In 1953, shortly after their marriage, the Bells invested in a Donald Ross-designed golf course, fixed up nine separate lodges totaling 67 rooms, and opened Pine Needles Lodge and Golf Course in Southern Pines, North Carolina.

It was at Pine Needles where Peggy settled into the role of instructor, thanks in part to her husband. One afternoon, Bullet urged Peggy to go give lessons to a woman at their facilities. Peggy snapped back, “I don’t teach, I play!”

Bullet countered Peggy’s claim that she couldn’t teach with a simple explanation: “You know more than she does, go tell her something.”

Peggy approached the woman, evaluating and offering advice with each swing she took. Suggesting small adjustments each time around and exhausting her first student until they requested the lesson end, two hours later. As Peggy described in an interview with GolfConversations.com, the woman asked to quit the instruction and never played golf again.

One of the rare students to quit after a lesson under Mrs. Bell’s watch, her students were often chomping at the bit to return for their next session. Instruction was established as the cornerstone to Pine Needles foundation, most notably for their “Golfaris” which taught thousands upon thousands of women to play. But the course wasn’t always known for classes and lessons. Only with the help of a friend did Mrs. Bell deflect the trajectory of Pine Needles’ business model.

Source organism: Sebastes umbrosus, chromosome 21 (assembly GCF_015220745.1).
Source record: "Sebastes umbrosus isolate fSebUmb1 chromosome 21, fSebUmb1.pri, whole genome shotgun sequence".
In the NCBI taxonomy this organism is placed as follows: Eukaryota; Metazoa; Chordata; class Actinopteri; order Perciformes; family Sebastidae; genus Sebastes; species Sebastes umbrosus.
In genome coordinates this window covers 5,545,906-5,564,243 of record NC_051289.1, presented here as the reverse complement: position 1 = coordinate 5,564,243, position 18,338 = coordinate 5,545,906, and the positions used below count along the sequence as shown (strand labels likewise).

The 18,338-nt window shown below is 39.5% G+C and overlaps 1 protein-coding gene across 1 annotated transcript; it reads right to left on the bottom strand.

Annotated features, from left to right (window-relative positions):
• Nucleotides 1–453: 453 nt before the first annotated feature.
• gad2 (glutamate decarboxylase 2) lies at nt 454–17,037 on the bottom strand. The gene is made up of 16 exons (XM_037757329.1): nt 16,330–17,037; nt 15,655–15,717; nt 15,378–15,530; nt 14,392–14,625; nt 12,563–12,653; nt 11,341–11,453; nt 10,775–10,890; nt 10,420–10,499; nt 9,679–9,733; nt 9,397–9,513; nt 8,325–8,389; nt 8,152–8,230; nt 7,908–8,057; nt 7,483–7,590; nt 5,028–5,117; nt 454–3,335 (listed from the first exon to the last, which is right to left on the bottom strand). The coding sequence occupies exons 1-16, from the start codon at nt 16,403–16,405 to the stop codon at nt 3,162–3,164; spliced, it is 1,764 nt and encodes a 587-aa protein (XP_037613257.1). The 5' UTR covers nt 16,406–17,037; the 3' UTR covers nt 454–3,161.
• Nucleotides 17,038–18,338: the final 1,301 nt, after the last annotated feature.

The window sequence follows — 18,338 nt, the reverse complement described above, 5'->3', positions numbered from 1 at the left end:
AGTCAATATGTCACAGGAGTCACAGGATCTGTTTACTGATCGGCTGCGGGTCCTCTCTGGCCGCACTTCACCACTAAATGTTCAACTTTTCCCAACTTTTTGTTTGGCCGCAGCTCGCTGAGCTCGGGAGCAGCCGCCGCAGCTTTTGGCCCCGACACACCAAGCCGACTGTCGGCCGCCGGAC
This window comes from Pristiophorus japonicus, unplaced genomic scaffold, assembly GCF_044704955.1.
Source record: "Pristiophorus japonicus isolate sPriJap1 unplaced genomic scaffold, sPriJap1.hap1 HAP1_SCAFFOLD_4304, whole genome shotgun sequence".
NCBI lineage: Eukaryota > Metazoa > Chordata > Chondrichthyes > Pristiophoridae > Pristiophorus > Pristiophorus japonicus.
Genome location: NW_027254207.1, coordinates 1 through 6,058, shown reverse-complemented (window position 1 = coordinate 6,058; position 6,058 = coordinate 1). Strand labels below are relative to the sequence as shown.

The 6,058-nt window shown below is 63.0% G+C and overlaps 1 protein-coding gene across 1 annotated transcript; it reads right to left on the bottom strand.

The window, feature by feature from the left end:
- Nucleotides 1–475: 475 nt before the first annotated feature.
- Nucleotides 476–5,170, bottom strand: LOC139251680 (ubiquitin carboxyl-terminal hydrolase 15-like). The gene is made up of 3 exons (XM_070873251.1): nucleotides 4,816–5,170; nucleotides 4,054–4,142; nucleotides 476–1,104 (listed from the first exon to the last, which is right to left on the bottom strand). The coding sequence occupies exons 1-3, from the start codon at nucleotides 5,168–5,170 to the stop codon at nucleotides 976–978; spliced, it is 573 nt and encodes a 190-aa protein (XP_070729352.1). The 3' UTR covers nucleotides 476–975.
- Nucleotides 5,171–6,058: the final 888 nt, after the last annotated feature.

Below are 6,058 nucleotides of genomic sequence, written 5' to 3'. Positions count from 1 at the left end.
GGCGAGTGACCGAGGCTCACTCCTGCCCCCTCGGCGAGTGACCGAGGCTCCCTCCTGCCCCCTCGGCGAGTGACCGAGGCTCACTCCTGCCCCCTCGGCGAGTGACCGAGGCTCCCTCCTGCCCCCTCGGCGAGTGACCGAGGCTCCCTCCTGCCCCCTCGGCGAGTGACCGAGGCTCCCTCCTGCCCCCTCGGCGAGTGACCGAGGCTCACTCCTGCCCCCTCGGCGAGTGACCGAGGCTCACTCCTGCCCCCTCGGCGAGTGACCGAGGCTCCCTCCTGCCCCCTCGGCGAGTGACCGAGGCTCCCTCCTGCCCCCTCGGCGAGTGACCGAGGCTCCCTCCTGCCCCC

The Wild “Golfari”

The curtain to this tale opens in the Pine Needles dining area where Peggy was sharing lunch with Ellen Griffin, in the primitive stages of the Bell’s business endeavor. Griffin, considered one of the best-known female golf instructors in American history, taught at “The Farm” near Greensboro, North Carolina.

Bullet stormed in, disrupting the lunch between friends, notably upset. He informed the duo that an entire company had canceled their upcoming stay at the resort with less than a week’s notice. Aside from the creation of a strategic cancellation policy to avoid this scenario in the future, Griffin offered an alternative solution. The course should hold a golf school.

Bullet then replied, “I’m not in the school business, I’m in the hotel business. I’m in enough businesses here: bar, golf course, restaurant, housing” Curious as to just how profitable Bullet’s “hotel business” was, Ellen asked him to write down the cost for a customer to stay in the lodge, play golf, and eat at the restaurant. When he returned with a figure, the ladies said, “we’ll see what we can do.”